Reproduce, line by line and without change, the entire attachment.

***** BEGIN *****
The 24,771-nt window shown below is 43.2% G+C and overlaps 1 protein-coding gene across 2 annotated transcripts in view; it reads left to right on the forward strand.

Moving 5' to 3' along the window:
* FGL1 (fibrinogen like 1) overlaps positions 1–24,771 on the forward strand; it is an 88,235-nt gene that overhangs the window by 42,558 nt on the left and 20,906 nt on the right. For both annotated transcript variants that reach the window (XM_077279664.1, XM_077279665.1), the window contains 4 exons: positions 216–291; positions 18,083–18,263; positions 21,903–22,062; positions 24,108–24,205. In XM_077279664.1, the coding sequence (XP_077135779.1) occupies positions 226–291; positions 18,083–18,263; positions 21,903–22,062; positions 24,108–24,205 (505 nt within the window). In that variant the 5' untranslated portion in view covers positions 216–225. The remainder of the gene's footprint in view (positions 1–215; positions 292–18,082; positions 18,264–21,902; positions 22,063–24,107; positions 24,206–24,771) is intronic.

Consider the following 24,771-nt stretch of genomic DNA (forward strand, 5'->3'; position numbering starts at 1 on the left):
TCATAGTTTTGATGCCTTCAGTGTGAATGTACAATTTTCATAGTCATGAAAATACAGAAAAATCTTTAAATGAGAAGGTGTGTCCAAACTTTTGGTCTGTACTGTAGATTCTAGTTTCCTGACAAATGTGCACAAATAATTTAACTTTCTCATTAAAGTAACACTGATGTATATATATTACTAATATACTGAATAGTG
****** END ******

The 24,771-nt window shown below is 43.2% G+C and overlaps 1 protein-coding gene across 2 annotated transcripts in view; it reads left to right on the forward strand.

Moving 5' to 3' along the window:
* FGL1 (fibrinogen like 1) overlaps positions 1–24,771 on the forward strand; it is an 88,235-nt gene that overhangs the window by 42,558 nt on the left and 20,906 nt on the right. For both annotated transcript variants that reach the window (XM_077279664.1, XM_077279665.1), the window contains 4 exons: positions 216–291; positions 18,083–18,263; positions 21,903–22,062; positions 24,108–24,205. In XM_077279664.1, the coding sequence (XP_077135779.1) occupies positions 226–291; positions 18,083–18,263; positions 21,903–22,062; positions 24,108–24,205 (505 nt within the window). In that variant the 5' untranslated portion in view covers positions 216–225. The remainder of the gene's footprint in view (positions 1–215; positions 292–18,082; positions 18,264–21,902; positions 22,063–24,107; positions 24,206–24,771) is intronic.

Consider the following 24,771-nt stretch of genomic DNA (forward strand, 5'->3'; position numbering starts at 1 on the left):
TCATAGTTTTGATGCCTTCAGTGTGAATGTACAATTTTCATAGTCATGAAAATACAGAAAAATCTTTAAATGAGAAGGTGTGTCCAAACTTTTGGTCTGTACTGTAGATTCTAGTTTCCTGACAAATGTGCACAAATAATTTAACTTTCTCATTAAAGTAACACTGATGTATATATATTACTAATATACTGAATAGTG